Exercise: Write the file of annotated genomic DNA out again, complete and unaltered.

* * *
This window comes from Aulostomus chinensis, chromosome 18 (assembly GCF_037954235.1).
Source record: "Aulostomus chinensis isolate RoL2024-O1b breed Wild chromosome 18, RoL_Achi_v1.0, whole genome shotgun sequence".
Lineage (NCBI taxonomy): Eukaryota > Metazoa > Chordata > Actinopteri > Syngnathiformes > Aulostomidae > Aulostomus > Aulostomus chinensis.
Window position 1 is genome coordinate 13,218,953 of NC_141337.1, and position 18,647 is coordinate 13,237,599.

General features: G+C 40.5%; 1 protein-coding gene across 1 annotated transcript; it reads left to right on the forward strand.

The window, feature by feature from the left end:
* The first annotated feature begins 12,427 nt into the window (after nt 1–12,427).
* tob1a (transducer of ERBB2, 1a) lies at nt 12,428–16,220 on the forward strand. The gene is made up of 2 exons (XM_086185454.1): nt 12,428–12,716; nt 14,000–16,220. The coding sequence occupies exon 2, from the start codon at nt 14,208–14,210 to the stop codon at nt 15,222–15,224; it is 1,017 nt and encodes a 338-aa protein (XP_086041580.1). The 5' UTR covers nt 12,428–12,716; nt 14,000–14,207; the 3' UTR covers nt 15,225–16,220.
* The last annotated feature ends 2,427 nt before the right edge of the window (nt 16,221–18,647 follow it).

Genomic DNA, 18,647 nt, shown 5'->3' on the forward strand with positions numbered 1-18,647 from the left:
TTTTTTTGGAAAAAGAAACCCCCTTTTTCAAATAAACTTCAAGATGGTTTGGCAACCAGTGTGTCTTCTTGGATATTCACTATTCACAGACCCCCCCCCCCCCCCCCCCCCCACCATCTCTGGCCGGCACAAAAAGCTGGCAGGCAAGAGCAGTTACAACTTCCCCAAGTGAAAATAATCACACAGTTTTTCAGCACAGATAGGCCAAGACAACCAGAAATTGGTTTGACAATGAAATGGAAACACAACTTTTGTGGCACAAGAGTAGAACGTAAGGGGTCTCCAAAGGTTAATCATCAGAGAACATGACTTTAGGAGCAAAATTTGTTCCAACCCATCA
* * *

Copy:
This window comes from Aulostomus chinensis, chromosome 18 (assembly GCF_037954235.1).
Source record: "Aulostomus chinensis isolate RoL2024-O1b breed Wild chromosome 18, RoL_Achi_v1.0, whole genome shotgun sequence".
Lineage (NCBI taxonomy): Eukaryota > Metazoa > Chordata > Actinopteri > Syngnathiformes > Aulostomidae > Aulostomus > Aulostomus chinensis.
Window position 1 is genome coordinate 13,218,953 of NC_141337.1, and position 18,647 is coordinate 13,237,599.

General features: G+C 40.5%; 1 protein-coding gene across 1 annotated transcript; it reads left to right on the forward strand.

The window, feature by feature from the left end:
* The first annotated feature begins 12,427 nt into the window (after nt 1–12,427).
* tob1a (transducer of ERBB2, 1a) lies at nt 12,428–16,220 on the forward strand. The gene is made up of 2 exons (XM_086185454.1): nt 12,428–12,716; nt 14,000–16,220. The coding sequence occupies exon 2, from the start codon at nt 14,208–14,210 to the stop codon at nt 15,222–15,224; it is 1,017 nt and encodes a 338-aa protein (XP_086041580.1). The 5' UTR covers nt 12,428–12,716; nt 14,000–14,207; the 3' UTR covers nt 15,225–16,220.
* The last annotated feature ends 2,427 nt before the right edge of the window (nt 16,221–18,647 follow it).

Genomic DNA, 18,647 nt, shown 5'->3' on the forward strand with positions numbered 1-18,647 from the left:
TTTTTTTGGAAAAAGAAACCCCCTTTTTCAAATAAACTTCAAGATGGTTTGGCAACCAGTGTGTCTTCTTGGATATTCACTATTCACAGACCCCCCCCCCCCCCCCCCCCCCACCATCTCTGGCCGGCACAAAAAGCTGGCAGGCAAGAGCAGTTACAACTTCCCCAAGTGAAAATAATCACACAGTTTTTCAGCACAGATAGGCCAAGACAACCAGAAATTGGTTTGACAATGAAATGGAAACACAACTTTTGTGGCACAAGAGTAGAACGTAAGGGGTCTCCAAAGGTTAATCATCAGAGAACATGACTTTAGGAGCAAAATTTGTTCCAACCCATCA